Decided on August 26,1970

P N S Mani Appellant
S Govindan Respondents


- (1.) The short question which arises for determination In this revision Is as to whether proceedings before the Labour Court are proceedings in a court so as to attract Section 195(1)(c) of the Criminal Procedure Code. The question arises this way. The Petitioner herein was employed under the Respondent as a sales-representative, for selling certain publications. Some disputes arose between them as regards the payment of commission and other amounts. Petitioner initiated proceedings in the Labour Court, Madras, in respect of those amounts Later he filed a complaint in the court of the VIIth Presidency Magistrate, Madras, against the Respondent, for an offence under Section 193 of the Indian Penal Code, stating that the earlier fabricated false evidence and made use of the same in the aforesaid proceedings. The respondent raised a preliminary objection to the effect, that the complaint was set sustainable, since it was hit by Section 195(1)(b) of the Criminal Procedure Code. Petitioner contended that the Labour Court is not a court and that at such there was no bar for his setting the law in motion. The learned Magistrate discharged the accused holding that the complaint is not maintainable, since it was hit by Section 195(1)(b) of the Criminal Procedure Code. The correctness of this order is now canvassed on this revision. Section 195(1)(b) of the Code of Criminal Procedure runs thus: No court shall take cognisance of any offence punishable under any of the following Sections of the Indian Penal Code, namely, Sections. 193, 194, 195, 196, 199, 200, 205, 206, 207, 208, 209, 210, 211 and 228 when such offence is alleged to have been committed in, or in relation to, any proceeding in any court, except on the complaint in writing of such court or of some ether court to which such court is subordinate. Sub-section (2) reads that the term "court" in Clause (b) and (c) of sab-Section (1) includes a Civil, Revenue or Criminal Court, but does not include a Registrar or Sub-Registrar, under the Indian Registration Act, 1877 III of 1877), Section 193 of the Indian Penal Code relates to cases where one intentionally gives false evidence in any stage of a judicial proceeding. Clause (3) of Section 11 of the Industrial Disputes Act, states that every Board, Court, Labour Court, Tribunal and National Tribunal shall have the game rowers as are vested In a civil court wider the Code of Civil Procedure Code, 1908, when trying a salt in respect of the following matters, namely, (a) enforcing the attendance of any person and examining him on oath; (b) compelling the production of documents and material objects (c) issuing commission for the examination of witnesses ; (d) in respect of such other matters as may be prescribed and every Inquiry or investigation by a Board, Court, Labour Court, Tribunal or National Tribunal shall be deemed to be a judicial proceeding within the meaning of Section 93 and 218 of the Indian Penal Code.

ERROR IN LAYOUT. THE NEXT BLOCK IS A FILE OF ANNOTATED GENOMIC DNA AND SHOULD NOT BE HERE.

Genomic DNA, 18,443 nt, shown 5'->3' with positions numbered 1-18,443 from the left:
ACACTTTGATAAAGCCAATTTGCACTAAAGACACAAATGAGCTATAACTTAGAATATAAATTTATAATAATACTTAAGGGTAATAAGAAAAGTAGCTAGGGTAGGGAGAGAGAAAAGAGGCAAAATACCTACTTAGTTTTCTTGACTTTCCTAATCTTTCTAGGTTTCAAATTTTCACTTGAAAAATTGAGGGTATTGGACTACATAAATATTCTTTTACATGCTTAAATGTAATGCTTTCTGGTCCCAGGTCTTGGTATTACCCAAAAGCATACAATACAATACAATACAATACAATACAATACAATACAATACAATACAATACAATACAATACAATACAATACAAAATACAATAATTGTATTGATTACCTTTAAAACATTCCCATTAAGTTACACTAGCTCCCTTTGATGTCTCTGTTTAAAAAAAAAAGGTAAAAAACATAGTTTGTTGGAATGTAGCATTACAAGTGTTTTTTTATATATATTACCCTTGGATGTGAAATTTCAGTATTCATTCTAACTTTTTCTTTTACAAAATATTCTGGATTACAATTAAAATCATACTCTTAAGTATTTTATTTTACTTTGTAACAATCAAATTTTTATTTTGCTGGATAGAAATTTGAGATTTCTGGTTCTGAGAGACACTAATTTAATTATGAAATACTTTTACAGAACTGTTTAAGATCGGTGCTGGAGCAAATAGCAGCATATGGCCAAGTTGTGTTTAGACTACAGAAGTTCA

(2.) The awards passed by Industrial Tribunals or the Labour Courts are not judgments Under Section 17-A of the Act, if the Government feels that it is inexpedient on public grounds affecting national economy or social justice to give effect to the whole or any part of the award, the Government may by notification la the Official Gezette, declare that the award shall not become enforceable an the expiry of the said period of thirty days. Government may also make an order rejecting or modifying an award. Their Lordships of the Supreme Court In Brajnandan Sinha v. Jyoti Narain, 1956 AIR(SC) 66at page 70, have said as follows: The pronouncement of a definitive judgment is thus considered the essential 'sine qua non' of a court and unless and until a binding and authoritative judgment can be pronounced by a person or body of persons it cannot be predicated that he or they constitute a court... It Is clear therefore that in order to constitute a Court in the strict sense of the term, an essential condition is that the court should have apart from having some of the trappings of a judicial tribunal, power to give a decision or a definitive judgment which has finality and authoritativeness which are the essential tests of a judicial pronouncement. The awards passed by Labour Courts or Industrial Tribunal are not definitive judgments with finality and authoritativeness. In Ramrao and Anr. v. Narayan and another., 1969 AIR(SC) 724it was held that a mere duty to act judicially either expressly imposed or arising by necessary implication of the nature of the duties required to be performed, does not of itself make a tribunal judicial or quasi-judicial a 'court' within the meaning of Section 195 of the Criminal Procedure Code. The Supreme Court has also observed in the decision reported in Town Municipal Council Athani v. Presiding Officer, Labour Court, Hubli, 1969 AIR(SC) 1335, that an Industrial Tribunal or a Labour Court dealing with applications or references under the Act are not courts and they are in no way governed either by the Code of Civil Procedure or the Criminal Procedure Code.
(3.) Thus, Labour Courts are not courts for purposes of Section 195(1)(b) of the Criminal Procedure Code, and as such no complaint by that court is necessary In this case. The order passed by the learned Magistrate is set aside and the case C.C. No. 32732 of 1969 shall be disposed of in accordance with law by a Magistrate other than the 'Magistrate who has dealt with it. The Criminal Revision is allowed.;

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